**tl;dr** An exploration of compressed sensing fMRI time series with 3 different algorithms. Typically, compressed sensing reconstructs a single volume of MRI but fMRI are composed of many volumes; sensing along the time domain could reduce the number of volumes required. Of the 3 algorithms, BSBL-BO performed the best with the error curve elbowing around 30% subsampling.

# Links

# Abstract

Compressed sensing reconstructs signals by solving underdetermined linear systems under the con- ditions that the measurements are sparse in the domain and incoherent [1]. In engineering, if measurements are taken within an appropriate basis satisfying the restricted isometry property, i.e., the Gaussian, Bernoulli, or Fourier bases, then this prior structure makes full signal recovery possible [2].

Compressed sensing is challenging with fMRI because the temporal dynamics of hemodynamic signals are relatively slow compared to other fast-acquisition signals that historically benefit from compressed sensing [3]. Additionally, having fewer samples insinuates a loss of statistical power in subsequent analyses. Thankfully, fMRI signals boast two beneficial characteristics that are promising for compressed sensing: 1. they are linear time-invariant, and 2. they lie within, and can transformed by, a Fourier basis [4].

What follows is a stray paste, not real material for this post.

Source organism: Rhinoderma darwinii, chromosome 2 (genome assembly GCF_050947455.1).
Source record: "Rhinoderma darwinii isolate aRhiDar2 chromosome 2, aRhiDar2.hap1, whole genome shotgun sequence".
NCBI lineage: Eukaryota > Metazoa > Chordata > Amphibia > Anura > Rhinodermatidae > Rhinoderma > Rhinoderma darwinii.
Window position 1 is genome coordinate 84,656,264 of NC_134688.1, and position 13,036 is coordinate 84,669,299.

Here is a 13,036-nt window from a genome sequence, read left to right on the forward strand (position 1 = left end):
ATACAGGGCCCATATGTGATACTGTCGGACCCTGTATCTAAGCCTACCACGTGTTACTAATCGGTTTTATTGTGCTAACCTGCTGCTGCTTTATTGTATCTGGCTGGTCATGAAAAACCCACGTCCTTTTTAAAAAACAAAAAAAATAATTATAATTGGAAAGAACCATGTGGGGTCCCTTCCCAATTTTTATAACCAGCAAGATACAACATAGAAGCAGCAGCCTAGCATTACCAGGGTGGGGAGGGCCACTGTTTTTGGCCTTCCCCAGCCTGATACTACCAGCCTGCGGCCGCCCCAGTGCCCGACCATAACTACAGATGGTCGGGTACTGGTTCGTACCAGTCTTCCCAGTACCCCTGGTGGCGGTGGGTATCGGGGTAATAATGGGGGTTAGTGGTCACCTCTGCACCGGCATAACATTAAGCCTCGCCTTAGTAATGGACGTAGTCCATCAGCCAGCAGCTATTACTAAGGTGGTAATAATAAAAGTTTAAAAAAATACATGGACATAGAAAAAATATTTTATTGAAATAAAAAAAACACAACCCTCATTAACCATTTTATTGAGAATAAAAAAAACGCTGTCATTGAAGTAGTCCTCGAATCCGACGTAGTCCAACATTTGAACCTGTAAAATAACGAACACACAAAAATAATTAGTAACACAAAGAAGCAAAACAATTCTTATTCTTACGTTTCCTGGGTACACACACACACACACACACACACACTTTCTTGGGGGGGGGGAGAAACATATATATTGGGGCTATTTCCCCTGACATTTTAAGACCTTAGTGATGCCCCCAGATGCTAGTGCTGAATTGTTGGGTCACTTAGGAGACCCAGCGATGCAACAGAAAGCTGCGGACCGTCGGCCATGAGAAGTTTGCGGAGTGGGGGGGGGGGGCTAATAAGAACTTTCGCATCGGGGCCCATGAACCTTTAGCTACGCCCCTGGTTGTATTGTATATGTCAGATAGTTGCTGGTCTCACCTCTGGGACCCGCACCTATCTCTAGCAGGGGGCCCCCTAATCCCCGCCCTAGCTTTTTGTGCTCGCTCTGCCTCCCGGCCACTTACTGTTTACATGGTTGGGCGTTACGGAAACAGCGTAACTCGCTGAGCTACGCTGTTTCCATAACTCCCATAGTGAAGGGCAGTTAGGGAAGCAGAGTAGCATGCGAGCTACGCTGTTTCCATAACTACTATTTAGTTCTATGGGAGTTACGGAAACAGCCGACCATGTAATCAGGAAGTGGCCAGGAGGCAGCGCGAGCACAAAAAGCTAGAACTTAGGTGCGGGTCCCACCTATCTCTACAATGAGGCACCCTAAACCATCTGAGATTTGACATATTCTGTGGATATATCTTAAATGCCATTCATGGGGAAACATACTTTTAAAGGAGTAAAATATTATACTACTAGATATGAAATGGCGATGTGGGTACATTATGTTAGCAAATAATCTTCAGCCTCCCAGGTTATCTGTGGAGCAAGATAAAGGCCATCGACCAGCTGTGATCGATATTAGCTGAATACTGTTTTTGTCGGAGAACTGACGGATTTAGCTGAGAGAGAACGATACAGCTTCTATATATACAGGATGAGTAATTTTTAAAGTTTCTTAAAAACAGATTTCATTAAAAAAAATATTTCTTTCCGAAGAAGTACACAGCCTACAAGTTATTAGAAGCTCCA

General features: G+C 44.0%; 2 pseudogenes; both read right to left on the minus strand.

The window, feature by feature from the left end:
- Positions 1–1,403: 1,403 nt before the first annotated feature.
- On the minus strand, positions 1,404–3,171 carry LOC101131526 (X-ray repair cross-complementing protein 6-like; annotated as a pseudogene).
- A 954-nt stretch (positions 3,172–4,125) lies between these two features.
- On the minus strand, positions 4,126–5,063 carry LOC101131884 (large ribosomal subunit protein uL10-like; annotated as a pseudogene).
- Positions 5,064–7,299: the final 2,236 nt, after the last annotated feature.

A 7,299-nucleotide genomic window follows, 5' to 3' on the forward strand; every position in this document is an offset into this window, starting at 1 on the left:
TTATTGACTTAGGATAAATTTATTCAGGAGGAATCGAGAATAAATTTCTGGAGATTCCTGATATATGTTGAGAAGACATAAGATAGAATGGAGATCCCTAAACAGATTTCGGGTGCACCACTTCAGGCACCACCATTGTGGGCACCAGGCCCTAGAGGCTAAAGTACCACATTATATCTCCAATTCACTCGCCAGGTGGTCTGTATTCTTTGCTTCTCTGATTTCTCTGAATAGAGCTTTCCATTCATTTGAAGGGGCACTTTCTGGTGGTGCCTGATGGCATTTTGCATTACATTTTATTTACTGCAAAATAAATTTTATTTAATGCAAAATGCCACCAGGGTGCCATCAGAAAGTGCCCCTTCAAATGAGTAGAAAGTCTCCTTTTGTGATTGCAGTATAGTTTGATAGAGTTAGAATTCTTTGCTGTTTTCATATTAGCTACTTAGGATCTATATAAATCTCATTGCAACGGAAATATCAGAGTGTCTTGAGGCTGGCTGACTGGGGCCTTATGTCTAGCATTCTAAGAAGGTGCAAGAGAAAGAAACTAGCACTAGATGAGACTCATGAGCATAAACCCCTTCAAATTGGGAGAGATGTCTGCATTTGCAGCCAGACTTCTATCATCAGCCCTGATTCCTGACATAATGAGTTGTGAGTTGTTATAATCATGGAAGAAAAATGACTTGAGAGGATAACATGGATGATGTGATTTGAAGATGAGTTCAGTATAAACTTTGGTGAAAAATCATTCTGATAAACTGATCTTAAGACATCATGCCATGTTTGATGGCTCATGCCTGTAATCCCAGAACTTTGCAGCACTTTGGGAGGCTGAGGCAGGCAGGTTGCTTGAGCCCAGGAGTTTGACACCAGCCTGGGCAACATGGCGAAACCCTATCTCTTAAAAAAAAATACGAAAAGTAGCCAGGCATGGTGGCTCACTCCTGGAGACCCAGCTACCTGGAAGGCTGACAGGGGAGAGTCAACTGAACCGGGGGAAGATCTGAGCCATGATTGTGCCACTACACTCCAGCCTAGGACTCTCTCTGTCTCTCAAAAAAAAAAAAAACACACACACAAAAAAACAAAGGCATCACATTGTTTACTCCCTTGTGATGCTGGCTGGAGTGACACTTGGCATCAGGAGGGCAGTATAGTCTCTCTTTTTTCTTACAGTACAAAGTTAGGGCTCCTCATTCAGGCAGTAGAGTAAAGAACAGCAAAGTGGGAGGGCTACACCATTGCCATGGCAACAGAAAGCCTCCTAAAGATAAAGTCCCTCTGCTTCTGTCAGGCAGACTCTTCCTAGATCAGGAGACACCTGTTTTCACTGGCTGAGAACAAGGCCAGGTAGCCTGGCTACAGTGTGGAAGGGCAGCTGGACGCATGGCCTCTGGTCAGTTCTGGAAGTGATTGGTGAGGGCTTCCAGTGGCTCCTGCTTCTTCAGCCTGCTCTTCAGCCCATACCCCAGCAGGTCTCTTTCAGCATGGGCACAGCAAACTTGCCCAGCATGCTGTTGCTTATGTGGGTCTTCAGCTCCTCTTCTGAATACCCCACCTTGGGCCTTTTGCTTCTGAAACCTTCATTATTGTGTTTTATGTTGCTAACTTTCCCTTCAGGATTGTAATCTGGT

In medical imaging, it is often assumed that an image is sampled at the Nyquist rate, s.t., enough discrete measurements are taken to reconstruct a continuous whole (M > N) without loss of information. If high-fidelity reconstruction is possible sampling below the Nyquist rate, then MRI modalities would benefit since discerning a signal and quickly turning over an analysis reduces real costs. These potential gains beg the question: if an underdetermined linear system can be solved after sampling below the Nyquist rate, can we collect fewer samples and still recover a high-quality fMRI under a compressed sensing paradigm? The purpose of this project is to explore approaches to compressed sensing that yield meaningful signal recoveries from heavy undersampling.

# Results

# References

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